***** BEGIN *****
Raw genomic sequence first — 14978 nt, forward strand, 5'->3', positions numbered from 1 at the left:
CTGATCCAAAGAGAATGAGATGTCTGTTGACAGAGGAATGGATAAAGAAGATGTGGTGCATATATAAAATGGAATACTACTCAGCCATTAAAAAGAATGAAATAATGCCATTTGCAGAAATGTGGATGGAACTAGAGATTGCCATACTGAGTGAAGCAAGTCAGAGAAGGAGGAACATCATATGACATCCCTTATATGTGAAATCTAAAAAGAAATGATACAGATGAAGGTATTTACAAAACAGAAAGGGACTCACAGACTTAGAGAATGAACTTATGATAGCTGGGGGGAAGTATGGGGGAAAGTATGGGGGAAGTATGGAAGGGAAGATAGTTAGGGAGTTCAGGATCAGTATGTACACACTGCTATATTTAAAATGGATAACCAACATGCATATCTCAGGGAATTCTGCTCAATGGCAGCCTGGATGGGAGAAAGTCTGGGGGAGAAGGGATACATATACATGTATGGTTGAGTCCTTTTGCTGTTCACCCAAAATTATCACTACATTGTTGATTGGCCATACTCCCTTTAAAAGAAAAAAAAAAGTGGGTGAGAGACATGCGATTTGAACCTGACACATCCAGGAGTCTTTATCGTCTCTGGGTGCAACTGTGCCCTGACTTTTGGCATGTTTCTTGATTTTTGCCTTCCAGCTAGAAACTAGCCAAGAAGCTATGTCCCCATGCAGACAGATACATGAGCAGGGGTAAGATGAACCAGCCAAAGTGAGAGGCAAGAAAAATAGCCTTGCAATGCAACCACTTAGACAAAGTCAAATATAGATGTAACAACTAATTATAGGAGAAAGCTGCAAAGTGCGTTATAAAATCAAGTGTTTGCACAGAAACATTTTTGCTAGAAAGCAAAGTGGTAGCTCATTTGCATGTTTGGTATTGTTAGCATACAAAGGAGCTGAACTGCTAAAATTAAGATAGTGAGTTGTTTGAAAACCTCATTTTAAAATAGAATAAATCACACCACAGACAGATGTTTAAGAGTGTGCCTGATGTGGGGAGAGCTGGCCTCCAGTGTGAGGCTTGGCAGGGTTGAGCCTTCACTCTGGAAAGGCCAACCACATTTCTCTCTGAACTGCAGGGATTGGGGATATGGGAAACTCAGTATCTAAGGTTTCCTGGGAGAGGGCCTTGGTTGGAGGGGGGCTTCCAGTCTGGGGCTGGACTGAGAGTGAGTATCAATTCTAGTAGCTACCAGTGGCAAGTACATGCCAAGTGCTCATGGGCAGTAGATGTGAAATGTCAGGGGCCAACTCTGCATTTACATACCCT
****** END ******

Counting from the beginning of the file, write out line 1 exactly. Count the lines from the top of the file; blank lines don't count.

Raw genomic sequence first — 14978 nt, forward strand, 5'->3', positions numbered from 1 at the left: